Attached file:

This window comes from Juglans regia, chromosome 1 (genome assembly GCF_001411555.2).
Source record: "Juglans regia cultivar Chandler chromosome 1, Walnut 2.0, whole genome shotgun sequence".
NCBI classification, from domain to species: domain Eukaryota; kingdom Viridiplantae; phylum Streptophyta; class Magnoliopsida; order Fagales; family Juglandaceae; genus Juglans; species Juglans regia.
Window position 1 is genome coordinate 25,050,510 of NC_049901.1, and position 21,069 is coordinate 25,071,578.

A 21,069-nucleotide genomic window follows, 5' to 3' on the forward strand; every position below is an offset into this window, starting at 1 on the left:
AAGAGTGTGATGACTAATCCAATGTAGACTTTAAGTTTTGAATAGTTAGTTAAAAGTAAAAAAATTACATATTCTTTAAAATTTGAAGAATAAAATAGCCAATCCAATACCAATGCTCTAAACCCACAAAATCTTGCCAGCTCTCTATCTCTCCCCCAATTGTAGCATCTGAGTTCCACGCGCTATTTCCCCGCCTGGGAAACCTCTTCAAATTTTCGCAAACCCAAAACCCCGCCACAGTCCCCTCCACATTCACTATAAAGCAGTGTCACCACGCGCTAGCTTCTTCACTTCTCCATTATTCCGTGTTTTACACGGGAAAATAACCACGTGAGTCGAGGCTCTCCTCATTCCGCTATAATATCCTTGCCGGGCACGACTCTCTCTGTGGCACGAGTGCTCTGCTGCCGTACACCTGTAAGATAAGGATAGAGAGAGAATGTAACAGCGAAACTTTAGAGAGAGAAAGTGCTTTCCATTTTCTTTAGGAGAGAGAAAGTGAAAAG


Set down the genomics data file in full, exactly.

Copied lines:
This window comes from Juglans regia, chromosome 1 (genome assembly GCF_001411555.2).
Source record: "Juglans regia cultivar Chandler chromosome 1, Walnut 2.0, whole genome shotgun sequence".
NCBI classification, from domain to species: domain Eukaryota; kingdom Viridiplantae; phylum Streptophyta; class Magnoliopsida; order Fagales; family Juglandaceae; genus Juglans; species Juglans regia.
Window position 1 is genome coordinate 25,050,510 of NC_049901.1, and position 21,069 is coordinate 25,071,578.

A 21,069-nucleotide genomic window follows, 5' to 3' on the forward strand; every position below is an offset into this window, starting at 1 on the left:
AAGAGTGTGATGACTAATCCAATGTAGACTTTAAGTTTTGAATAGTTAGTTAAAAGTAAAAAAATTACATATTCTTTAAAATTTGAAGAATAAAATAGCCAATCCAATACCAATGCTCTAAACCCACAAAATCTTGCCAGCTCTCTATCTCTCCCCCAATTGTAGCATCTGAGTTCCACGCGCTATTTCCCCGCCTGGGAAACCTCTTCAAATTTTCGCAAACCCAAAACCCCGCCACAGTCCCCTCCACATTCACTATAAAGCAGTGTCACCACGCGCTAGCTTCTTCACTTCTCCATTATTCCGTGTTTTACACGGGAAAATAACCACGTGAGTCGAGGCTCTCCTCATTCCGCTATAATATCCTTGCCGGGCACGACTCTCTCTGTGGCACGAGTGCTCTGCTGCCGTACACCTGTAAGATAAGGATAGAGAGAGAATGTAACAGCGAAACTTTAGAGAGAGAAAGTGCTTTCCATTTTCTTTAGGAGAGAGAAAGTGAAAAG